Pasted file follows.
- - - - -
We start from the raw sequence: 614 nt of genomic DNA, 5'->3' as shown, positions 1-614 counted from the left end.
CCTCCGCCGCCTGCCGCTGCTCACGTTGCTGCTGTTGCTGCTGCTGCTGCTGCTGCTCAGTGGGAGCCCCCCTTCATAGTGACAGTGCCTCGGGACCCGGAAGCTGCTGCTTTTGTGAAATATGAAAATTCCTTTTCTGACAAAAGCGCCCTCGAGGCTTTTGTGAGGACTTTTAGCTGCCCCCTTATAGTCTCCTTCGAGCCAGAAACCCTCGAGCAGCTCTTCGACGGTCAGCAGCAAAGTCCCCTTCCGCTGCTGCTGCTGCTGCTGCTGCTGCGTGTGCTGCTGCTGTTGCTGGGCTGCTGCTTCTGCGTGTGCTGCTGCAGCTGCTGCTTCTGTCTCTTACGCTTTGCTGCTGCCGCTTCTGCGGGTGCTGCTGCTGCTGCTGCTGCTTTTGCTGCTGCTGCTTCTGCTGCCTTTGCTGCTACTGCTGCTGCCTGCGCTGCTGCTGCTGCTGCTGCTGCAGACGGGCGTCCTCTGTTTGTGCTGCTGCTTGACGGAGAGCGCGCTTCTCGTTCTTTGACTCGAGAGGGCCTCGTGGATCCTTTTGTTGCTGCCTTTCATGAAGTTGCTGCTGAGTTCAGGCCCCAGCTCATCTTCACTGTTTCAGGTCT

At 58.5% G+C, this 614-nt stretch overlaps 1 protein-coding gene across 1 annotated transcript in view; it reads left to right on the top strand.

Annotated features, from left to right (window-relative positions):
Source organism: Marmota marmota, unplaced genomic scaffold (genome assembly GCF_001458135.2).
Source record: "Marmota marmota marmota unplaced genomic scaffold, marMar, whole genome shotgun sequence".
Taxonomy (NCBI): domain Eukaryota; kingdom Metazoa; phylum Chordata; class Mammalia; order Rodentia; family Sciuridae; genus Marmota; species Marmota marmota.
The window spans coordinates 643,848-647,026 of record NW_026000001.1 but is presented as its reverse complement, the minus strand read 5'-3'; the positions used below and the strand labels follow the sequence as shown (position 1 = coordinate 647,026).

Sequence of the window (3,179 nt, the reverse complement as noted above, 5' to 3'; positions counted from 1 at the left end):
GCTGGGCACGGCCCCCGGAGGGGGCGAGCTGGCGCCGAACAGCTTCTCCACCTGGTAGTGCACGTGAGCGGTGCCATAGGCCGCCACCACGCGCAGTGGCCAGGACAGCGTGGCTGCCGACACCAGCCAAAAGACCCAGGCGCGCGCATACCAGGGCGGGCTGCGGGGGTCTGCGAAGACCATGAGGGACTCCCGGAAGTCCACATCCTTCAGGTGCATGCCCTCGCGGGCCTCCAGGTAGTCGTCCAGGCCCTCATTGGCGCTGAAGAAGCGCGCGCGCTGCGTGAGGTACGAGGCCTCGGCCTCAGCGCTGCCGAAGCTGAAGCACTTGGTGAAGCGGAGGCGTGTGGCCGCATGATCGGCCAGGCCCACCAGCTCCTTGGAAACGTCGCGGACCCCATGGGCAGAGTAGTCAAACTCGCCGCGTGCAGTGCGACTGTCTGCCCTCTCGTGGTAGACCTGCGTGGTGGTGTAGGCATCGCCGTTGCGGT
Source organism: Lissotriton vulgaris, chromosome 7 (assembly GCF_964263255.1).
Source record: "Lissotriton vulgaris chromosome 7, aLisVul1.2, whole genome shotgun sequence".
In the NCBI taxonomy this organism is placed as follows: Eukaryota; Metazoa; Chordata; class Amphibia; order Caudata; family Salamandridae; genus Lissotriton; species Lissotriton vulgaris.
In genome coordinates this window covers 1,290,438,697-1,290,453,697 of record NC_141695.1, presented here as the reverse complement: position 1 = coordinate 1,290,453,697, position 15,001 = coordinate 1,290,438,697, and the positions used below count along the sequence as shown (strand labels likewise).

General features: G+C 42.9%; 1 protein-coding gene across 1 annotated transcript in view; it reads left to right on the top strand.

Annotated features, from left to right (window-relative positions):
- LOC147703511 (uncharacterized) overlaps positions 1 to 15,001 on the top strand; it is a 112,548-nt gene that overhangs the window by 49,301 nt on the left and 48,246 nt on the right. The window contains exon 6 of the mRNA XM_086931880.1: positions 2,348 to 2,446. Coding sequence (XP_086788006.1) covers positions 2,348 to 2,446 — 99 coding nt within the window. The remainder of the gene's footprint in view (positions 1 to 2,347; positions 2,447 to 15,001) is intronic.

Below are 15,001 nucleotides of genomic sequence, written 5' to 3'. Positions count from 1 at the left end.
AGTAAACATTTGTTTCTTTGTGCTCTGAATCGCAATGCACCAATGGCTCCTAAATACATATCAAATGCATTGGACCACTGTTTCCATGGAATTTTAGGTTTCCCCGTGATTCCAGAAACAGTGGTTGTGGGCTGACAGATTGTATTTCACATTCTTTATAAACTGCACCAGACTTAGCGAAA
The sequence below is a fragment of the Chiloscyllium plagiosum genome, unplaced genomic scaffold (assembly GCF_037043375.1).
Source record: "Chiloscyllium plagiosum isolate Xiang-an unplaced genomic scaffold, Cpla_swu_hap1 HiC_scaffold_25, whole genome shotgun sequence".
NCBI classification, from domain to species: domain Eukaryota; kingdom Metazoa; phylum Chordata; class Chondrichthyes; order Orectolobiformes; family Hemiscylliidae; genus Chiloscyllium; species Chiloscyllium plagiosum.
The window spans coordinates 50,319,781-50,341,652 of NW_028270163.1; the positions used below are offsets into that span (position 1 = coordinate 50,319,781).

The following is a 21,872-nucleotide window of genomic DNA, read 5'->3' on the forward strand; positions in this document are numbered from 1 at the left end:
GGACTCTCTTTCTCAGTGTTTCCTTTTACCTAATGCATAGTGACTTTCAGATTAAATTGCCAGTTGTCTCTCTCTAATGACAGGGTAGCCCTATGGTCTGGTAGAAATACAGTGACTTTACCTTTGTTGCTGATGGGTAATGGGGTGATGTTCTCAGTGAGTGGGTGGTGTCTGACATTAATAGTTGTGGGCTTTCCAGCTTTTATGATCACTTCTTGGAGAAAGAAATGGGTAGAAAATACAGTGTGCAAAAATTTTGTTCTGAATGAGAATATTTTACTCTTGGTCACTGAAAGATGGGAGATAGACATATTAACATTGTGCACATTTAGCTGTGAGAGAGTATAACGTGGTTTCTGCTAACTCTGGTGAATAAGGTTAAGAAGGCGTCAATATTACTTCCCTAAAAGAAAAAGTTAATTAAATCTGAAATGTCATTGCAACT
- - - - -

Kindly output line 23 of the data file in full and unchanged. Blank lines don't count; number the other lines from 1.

The window spans coordinates 50,319,781-50,341,652 of NW_028270163.1; the positions used below are offsets into that span (position 1 = coordinate 50,319,781).